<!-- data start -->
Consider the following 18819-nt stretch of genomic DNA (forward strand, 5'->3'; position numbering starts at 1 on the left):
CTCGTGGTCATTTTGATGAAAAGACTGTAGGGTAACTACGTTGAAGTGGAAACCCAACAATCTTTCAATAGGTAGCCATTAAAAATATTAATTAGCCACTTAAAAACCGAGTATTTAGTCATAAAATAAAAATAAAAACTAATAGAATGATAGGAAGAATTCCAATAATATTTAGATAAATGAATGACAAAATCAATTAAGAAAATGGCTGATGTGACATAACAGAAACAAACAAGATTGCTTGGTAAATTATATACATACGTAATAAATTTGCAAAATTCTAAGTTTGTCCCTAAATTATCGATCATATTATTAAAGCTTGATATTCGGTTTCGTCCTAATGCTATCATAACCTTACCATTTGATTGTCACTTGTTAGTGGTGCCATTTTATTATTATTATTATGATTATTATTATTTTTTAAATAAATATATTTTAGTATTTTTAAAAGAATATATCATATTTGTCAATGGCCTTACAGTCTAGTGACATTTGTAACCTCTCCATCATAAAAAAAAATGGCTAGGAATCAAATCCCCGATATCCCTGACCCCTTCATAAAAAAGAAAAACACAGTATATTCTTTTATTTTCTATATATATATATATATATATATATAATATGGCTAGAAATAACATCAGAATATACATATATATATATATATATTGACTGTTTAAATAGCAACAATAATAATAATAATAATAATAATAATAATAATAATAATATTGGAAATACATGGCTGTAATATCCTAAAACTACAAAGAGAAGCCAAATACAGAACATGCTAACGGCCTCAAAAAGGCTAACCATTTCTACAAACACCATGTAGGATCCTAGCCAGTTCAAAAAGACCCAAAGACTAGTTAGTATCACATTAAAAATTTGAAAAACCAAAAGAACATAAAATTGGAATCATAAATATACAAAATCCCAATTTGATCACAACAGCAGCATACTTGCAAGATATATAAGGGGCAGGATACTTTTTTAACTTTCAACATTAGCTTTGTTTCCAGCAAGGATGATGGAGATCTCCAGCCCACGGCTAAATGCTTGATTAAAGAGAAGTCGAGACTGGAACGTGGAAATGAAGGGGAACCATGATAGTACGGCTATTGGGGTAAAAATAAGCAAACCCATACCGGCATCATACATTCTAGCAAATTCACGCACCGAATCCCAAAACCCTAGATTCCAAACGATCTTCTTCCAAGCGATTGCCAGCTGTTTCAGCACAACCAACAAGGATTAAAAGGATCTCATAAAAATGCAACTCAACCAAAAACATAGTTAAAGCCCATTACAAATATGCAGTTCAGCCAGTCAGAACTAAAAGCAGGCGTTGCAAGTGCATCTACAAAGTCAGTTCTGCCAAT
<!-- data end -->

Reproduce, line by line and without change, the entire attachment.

Consider the following 18819-nt stretch of genomic DNA (forward strand, 5'->3'; position numbering starts at 1 on the left):
CTCGTGGTCATTTTGATGAAAAGACTGTAGGGTAACTACGTTGAAGTGGAAACCCAACAATCTTTCAATAGGTAGCCATTAAAAATATTAATTAGCCACTTAAAAACCGAGTATTTAGTCATAAAATAAAAATAAAAACTAATAGAATGATAGGAAGAATTCCAATAATATTTAGATAAATGAATGACAAAATCAATTAAGAAAATGGCTGATGTGACATAACAGAAACAAACAAGATTGCTTGGTAAATTATATACATACGTAATAAATTTGCAAAATTCTAAGTTTGTCCCTAAATTATCGATCATATTATTAAAGCTTGATATTCGGTTTCGTCCTAATGCTATCATAACCTTACCATTTGATTGTCACTTGTTAGTGGTGCCATTTTATTATTATTATTATGATTATTATTATTTTTTAAATAAATATATTTTAGTATTTTTAAAAGAATATATCATATTTGTCAATGGCCTTACAGTCTAGTGACATTTGTAACCTCTCCATCATAAAAAAAAATGGCTAGGAATCAAATCCCCGATATCCCTGACCCCTTCATAAAAAAGAAAAACACAGTATATTCTTTTATTTTCTATATATATATATATATATATATATAATATGGCTAGAAATAACATCAGAATATACATATATATATATATATATTGACTGTTTAAATAGCAACAATAATAATAATAATAATAATAATAATAATAATAATAATATTGGAAATACATGGCTGTAATATCCTAAAACTACAAAGAGAAGCCAAATACAGAACATGCTAACGGCCTCAAAAAGGCTAACCATTTCTACAAACACCATGTAGGATCCTAGCCAGTTCAAAAAGACCCAAAGACTAGTTAGTATCACATTAAAAATTTGAAAAACCAAAAGAACATAAAATTGGAATCATAAATATACAAAATCCCAATTTGATCACAACAGCAGCATACTTGCAAGATATATAAGGGGCAGGATACTTTTTTAACTTTCAACATTAGCTTTGTTTCCAGCAAGGATGATGGAGATCTCCAGCCCACGGCTAAATGCTTGATTAAAGAGAAGTCGAGACTGGAACGTGGAAATGAAGGGGAACCATGATAGTACGGCTATTGGGGTAAAAATAAGCAAACCCATACCGGCATCATACATTCTAGCAAATTCACGCACCGAATCCCAAAACCCTAGATTCCAAACGATCTTCTTCCAAGCGATTGCCAGCTGTTTCAGCACAACCAACAAGGATTAAAAGGATCTCATAAAAATGCAACTCAACCAAAAACATAGTTAAAGCCCATTACAAATATGCAGTTCAGCCAGTCAGAACTAAAAGCAGGCGTTGCAAGTGCATCTACAAAGTCAGTTCTGCCAAT